Monday, July 18, 2011

A Very Queer Sort of Queer

There's a notion that turns up often in writing that touches on homosexuality, whether centrally or tangentially. Supposedly there is something called "homosexuality as we know it [or think of it] today," or "what we would term homosexuality." In the pre-Stonewall past, something went on that "we" would term homosexuality, but people back then knew better and never made the mistake we do. As I've written before, it is almost never clear who "we" are, nor what we think homosexuality is; and as far as I can tell, several different models of eroticism between people of the same sex are current today, in the United States alone. I don't use the word "homosexuality" there because even in the post-Stonewall present, people are often quite insistent that what they or others are doing isn't homosexuality, no matter what "we" think.

When you're interested in how people think about themselves, it's legitimate and necessary to use the concepts and terminology they use. (But it's just as legitimate to use your own culture's concepts and terminology for other purposes.) Oddly, though, now that I think of it, today's LGBTQ scholars rarely do so. Many of them show no hesitation about using "queer" (or "transgender") for every culture and every era, though "queer" in the sense(s) they use it is just as culture-bound as "homosexual" or "gay." This eliminates the necessity of cultural or historical sensitivity in one's scholarship, which no doubt makes it easier to produce, but also invalidates it except as therapy, which seems to be the main purpose of a lot of queer writing these days. Not that there's anything wrong with therapy!

But I digress, just a little. I've been thinking about this problem ever since I read Barry Reay's New York Hustlers: Masculinity and Sex in Modern America (Manchester, 2010) last winter. Reay drew heavily on the Kinsey archives, especially the material supplied by Thomas Painter, Kinsey's Times Square informant. Painter was a participant-observer: he not only interviewed and photographed his subjects on Kinsey's behalf, he befriended, hung out and had sex with them. Using Painter's material and much else, Reay put together an interesting picture of the hustler/trade subculture, which involved men who (officially at least) penetrated other men without reciprocation, often directly or indirectly for money. In this pattern of male-male eroticism, only the penetrated was labeled queer; the penetrator was not.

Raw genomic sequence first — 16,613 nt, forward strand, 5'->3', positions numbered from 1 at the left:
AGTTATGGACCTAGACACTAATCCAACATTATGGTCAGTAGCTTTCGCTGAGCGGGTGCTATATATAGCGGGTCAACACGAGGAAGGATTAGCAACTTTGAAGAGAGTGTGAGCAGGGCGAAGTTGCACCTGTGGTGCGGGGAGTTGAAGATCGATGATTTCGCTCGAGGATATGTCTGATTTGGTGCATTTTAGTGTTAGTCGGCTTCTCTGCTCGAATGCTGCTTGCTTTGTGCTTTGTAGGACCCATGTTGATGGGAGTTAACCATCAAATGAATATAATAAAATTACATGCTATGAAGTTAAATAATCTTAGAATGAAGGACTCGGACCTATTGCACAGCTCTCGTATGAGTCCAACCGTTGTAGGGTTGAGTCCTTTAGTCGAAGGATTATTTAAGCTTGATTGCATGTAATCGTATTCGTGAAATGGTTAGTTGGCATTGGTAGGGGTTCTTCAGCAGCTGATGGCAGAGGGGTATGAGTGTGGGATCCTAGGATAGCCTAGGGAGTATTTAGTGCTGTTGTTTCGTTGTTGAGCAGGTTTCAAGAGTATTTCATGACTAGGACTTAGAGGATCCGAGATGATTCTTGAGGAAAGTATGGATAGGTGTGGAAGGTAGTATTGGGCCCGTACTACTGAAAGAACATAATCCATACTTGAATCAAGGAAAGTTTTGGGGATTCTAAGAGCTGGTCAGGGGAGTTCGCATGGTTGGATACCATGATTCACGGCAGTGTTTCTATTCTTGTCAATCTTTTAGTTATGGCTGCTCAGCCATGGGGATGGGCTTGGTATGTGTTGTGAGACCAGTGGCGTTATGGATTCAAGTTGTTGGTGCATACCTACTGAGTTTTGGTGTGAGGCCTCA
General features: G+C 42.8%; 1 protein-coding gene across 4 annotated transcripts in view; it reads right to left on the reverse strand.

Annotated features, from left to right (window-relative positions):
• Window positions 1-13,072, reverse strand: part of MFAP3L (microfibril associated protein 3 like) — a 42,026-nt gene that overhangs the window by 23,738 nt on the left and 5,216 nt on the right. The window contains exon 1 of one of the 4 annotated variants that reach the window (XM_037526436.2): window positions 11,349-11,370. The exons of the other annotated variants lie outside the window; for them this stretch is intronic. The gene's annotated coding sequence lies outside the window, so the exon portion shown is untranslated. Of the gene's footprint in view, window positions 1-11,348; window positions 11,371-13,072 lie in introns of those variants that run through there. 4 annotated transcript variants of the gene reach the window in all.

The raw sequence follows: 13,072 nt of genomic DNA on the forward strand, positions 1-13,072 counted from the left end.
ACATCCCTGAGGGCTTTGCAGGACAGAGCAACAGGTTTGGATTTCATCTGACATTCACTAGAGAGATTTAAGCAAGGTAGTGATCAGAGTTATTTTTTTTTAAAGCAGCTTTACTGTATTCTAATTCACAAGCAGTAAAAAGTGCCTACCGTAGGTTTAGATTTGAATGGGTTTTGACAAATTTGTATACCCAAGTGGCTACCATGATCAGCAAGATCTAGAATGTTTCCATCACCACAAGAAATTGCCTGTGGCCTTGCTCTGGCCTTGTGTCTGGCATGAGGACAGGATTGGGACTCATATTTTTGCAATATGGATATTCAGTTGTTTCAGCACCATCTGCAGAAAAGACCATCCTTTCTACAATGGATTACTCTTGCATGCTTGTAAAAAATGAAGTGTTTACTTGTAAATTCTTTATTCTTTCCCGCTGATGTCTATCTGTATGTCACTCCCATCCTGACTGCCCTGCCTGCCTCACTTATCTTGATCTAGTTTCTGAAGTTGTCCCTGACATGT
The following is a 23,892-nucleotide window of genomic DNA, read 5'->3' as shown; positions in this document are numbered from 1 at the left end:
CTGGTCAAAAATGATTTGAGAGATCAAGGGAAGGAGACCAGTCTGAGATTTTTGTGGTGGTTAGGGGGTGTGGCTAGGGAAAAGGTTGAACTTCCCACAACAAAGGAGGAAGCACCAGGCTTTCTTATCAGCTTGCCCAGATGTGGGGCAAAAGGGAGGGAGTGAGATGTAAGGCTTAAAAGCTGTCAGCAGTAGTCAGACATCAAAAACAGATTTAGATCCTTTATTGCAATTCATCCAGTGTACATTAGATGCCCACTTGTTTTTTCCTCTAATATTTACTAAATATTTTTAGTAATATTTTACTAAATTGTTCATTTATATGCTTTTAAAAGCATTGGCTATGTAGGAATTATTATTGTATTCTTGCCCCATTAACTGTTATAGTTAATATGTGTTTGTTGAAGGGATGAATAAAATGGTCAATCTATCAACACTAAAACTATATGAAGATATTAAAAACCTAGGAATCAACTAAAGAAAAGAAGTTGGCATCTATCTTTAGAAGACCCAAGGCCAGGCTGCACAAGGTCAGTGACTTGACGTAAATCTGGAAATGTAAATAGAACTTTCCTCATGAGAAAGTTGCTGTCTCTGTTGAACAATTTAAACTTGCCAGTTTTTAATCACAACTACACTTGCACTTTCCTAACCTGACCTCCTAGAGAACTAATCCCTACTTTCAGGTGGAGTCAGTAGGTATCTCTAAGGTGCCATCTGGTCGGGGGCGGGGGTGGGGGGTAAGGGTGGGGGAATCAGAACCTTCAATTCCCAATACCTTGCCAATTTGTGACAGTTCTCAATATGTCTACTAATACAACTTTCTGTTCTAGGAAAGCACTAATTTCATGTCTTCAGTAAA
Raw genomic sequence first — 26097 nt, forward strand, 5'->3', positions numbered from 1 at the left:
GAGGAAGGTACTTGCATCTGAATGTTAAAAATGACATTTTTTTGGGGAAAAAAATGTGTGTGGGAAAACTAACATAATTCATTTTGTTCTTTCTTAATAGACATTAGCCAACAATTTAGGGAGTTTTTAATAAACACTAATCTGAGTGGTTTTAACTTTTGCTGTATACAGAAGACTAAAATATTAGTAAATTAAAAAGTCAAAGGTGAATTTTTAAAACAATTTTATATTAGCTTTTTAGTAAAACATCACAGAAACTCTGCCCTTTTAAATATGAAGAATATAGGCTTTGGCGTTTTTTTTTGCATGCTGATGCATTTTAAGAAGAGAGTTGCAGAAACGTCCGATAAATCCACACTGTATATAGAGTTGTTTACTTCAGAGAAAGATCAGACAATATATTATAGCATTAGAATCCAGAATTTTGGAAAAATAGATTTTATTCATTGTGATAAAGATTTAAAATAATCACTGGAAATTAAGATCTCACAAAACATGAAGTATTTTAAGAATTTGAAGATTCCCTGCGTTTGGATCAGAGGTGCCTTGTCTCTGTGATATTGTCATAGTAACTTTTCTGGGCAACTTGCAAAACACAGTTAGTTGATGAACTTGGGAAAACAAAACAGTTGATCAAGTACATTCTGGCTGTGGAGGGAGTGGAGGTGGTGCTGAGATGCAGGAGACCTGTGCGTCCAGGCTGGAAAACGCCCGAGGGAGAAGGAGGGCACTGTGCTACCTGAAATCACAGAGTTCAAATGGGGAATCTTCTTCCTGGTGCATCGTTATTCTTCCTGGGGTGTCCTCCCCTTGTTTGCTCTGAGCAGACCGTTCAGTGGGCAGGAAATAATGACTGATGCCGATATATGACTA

Reay is as insistent on this point as any hustler. "Those who engaged in what we would term homosexual acts," he says firmly, "... were not necessarily homosexual" (35). "[Dotson Rader] made it clear that he was no ‘FAGGOT’, ‘no miss mary pansy’, ‘HUSTLERS ARE NOT QUEER’" [171].
George Chauncey has described a sexual culture divided into fairies and ‘normal men’, or ‘queers’ and ‘men’, rather than heterosexual and homosexual. Leo, an eighteen-year-old, African-American, effeminate man in Chicago, thought in terms of fags, faggots, cats (‘colored queers’), bell[e]s, and queer people (on the one hand) versus Jam people, straight people, squares, and those who were manly (on the other). He felt that he could be himself when ‘among the faggots’. He became confused when men who appeared masculine – ‘men’ – tried to french him. … This was activity that we would doubtless call homosexual, but the attitudes, desires, and identities involved in this activity were not what most would now identify with homosexuality [42-3].

Painter, who appeared in Henry’s book along with his hustler associates, later questioned the sexologist’s categorizations. "Dr. Henry obviously believes that participation in a homosexual act makes one a homosexual, and we do not believe any such thing." He was especially critical of the doctor’s characterization of the hustler Leonard R. as a homosexual when he was not homosexual: "most male prostitutes to homosexuals are themselves heterosexual" [63].
Already a couple of questions arise. Who were those men who tried to "french" Leo? Trade weren't supposed to kiss or caress their fairy partners, just lie back with their arms behind their heads and let the fairy bring them to orgasm. (Look ma, no hands!) One hustler's partner "told him, ‘You don’t blow johns. You don’t get fucked. You just strip and serv ‘em dick.’ Even though customers knew it was pretence, it was what they expected. ‘The money kept my face straight; gave me a straight macho face’" (250).  What is behind that "straight macho face," I wonder?

Some guys evidently hadn't read the rulebook, and Reay doesn't seem to be interested in them. Sex and masculinity in modern America didn't always fit the trade/queer binary, even pre-Stonewall. Leo's example also shows that fairies were as invested in maintaining that binary as trade were, but not all men who wanted sex with other men felt the same way. Trade and fairies constituted one pattern, one social construction of eroticism between males, but not the only one.

Next, the psychiatrist George Henry was certainly pre-Stonewall, so how could he have "believed that participation in a homosexual act makes one homosexual"? (Notice that Painter himself, though also pre-Stonewall, still apparently viewed a sexual act between two males as "homosexual," even though according to Reay that is something only "we" would do.) I think the indignant denials by hustlers and their johns that they were homosexual indicates that at the same time, existing alongside the model they used, there was at least one model that classified the insertor as homosexual along with the insertee. (I should mention that Reay is also critical of medical researchers who "essentialized homosexuality as effeminacy" [158], even though that means they agreed with the trade/queer binary.)

It seems to me that Reay, along with so many who would agree with him, ignores little matters like stigma, and denial as a defense against stigma. Painter (and men like him) also had personal reasons for not wanting to see his hustlers as homosexual: he wanted manly trade, real men, heterosexuals who would have sex with him. I think this is purely a matter of definition, depending on what you, I, or "we" think a homosexual is. If you define "the homosexual" as a male who wants to be penetrated by other males, then of course the male who penetrates him is not "a homosexual," even if he penetrates many other males. If you define "the homosexual" as "a participant in a homosexual act," then of course both participants are homosexuals.